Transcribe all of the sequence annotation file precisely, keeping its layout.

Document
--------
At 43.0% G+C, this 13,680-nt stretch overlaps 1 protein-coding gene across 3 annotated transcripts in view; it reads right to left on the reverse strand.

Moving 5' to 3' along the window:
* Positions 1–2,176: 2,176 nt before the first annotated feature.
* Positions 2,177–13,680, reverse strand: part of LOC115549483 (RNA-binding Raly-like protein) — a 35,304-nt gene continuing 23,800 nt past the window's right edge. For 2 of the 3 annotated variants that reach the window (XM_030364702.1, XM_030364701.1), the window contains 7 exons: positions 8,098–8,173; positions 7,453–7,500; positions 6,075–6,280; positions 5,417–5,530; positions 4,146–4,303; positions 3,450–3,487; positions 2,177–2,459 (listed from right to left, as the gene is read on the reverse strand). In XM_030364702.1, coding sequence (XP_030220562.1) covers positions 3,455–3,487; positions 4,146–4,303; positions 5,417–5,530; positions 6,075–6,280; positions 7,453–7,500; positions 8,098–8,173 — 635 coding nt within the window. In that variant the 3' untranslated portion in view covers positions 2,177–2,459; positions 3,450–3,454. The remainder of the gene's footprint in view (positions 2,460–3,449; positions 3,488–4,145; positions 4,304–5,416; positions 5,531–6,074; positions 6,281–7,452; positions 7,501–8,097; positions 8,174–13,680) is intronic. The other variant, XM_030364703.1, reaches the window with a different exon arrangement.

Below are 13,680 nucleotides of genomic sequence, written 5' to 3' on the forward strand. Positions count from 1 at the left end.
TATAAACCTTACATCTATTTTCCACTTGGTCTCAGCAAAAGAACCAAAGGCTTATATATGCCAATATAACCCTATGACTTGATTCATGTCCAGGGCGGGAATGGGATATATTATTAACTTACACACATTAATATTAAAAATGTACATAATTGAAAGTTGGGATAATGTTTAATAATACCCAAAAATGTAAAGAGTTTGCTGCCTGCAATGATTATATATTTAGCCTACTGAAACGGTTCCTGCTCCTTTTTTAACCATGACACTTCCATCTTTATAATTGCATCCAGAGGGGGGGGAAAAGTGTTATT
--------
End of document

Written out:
At 43.0% G+C, this 13,680-nt stretch overlaps 1 protein-coding gene across 3 annotated transcripts in view; it reads right to left on the reverse strand.

Moving 5' to 3' along the window:
* Positions 1–2,176: 2,176 nt before the first annotated feature.
* Positions 2,177–13,680, reverse strand: part of LOC115549483 (RNA-binding Raly-like protein) — a 35,304-nt gene continuing 23,800 nt past the window's right edge. For 2 of the 3 annotated variants that reach the window (XM_030364702.1, XM_030364701.1), the window contains 7 exons: positions 8,098–8,173; positions 7,453–7,500; positions 6,075–6,280; positions 5,417–5,530; positions 4,146–4,303; positions 3,450–3,487; positions 2,177–2,459 (listed from right to left, as the gene is read on the reverse strand). In XM_030364702.1, coding sequence (XP_030220562.1) covers positions 3,455–3,487; positions 4,146–4,303; positions 5,417–5,530; positions 6,075–6,280; positions 7,453–7,500; positions 8,098–8,173 — 635 coding nt within the window. In that variant the 3' untranslated portion in view covers positions 2,177–2,459; positions 3,450–3,454. The remainder of the gene's footprint in view (positions 2,460–3,449; positions 3,488–4,145; positions 4,304–5,416; positions 5,531–6,074; positions 6,281–7,452; positions 7,501–8,097; positions 8,174–13,680) is intronic. The other variant, XM_030364703.1, reaches the window with a different exon arrangement.

Below are 13,680 nucleotides of genomic sequence, written 5' to 3' on the forward strand. Positions count from 1 at the left end.
TATAAACCTTACATCTATTTTCCACTTGGTCTCAGCAAAAGAACCAAAGGCTTATATATGCCAATATAACCCTATGACTTGATTCATGTCCAGGGCGGGAATGGGATATATTATTAACTTACACACATTAATATTAAAAATGTACATAATTGAAAGTTGGGATAATGTTTAATAATACCCAAAAATGTAAAGAGTTTGCTGCCTGCAATGATTATATATTTAGCCTACTGAAACGGTTCCTGCTCCTTTTTTAACCATGACACTTCCATCTTTATAATTGCATCCAGAGGGGGGGGAAAAGTGTTATT